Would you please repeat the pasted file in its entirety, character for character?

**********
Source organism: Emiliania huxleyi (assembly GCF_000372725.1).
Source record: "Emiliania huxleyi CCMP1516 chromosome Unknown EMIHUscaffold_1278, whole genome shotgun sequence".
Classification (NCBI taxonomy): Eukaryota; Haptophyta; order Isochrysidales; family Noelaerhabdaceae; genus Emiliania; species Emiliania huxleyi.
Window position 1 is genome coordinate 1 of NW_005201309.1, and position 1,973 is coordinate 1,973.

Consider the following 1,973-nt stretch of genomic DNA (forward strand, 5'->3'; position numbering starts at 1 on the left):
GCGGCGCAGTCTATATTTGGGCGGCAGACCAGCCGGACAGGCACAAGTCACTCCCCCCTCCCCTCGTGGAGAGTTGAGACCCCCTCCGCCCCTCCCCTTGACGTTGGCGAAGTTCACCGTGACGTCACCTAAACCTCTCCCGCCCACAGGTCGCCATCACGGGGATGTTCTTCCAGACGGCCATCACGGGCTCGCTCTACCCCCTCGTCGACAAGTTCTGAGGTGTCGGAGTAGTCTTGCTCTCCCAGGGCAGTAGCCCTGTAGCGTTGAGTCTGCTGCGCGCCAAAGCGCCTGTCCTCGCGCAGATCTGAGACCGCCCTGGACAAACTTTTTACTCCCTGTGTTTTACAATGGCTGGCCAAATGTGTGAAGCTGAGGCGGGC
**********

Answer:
Source organism: Emiliania huxleyi (assembly GCF_000372725.1).
Source record: "Emiliania huxleyi CCMP1516 chromosome Unknown EMIHUscaffold_1278, whole genome shotgun sequence".
Classification (NCBI taxonomy): Eukaryota; Haptophyta; order Isochrysidales; family Noelaerhabdaceae; genus Emiliania; species Emiliania huxleyi.
Window position 1 is genome coordinate 1 of NW_005201309.1, and position 1,973 is coordinate 1,973.

Consider the following 1,973-nt stretch of genomic DNA (forward strand, 5'->3'; position numbering starts at 1 on the left):
GCGGCGCAGTCTATATTTGGGCGGCAGACCAGCCGGACAGGCACAAGTCACTCCCCCCTCCCCTCGTGGAGAGTTGAGACCCCCTCCGCCCCTCCCCTTGACGTTGGCGAAGTTCACCGTGACGTCACCTAAACCTCTCCCGCCCACAGGTCGCCATCACGGGGATGTTCTTCCAGACGGCCATCACGGGCTCGCTCTACCCCCTCGTCGACAAGTTCTGAGGTGTCGGAGTAGTCTTGCTCTCCCAGGGCAGTAGCCCTGTAGCGTTGAGTCTGCTGCGCGCCAAAGCGCCTGTCCTCGCGCAGATCTGAGACCGCCCTGGACAAACTTTTTACTCCCTGTGTTTTACAATGGCTGGCCAAATGTGTGAAGCTGAGGCGGGC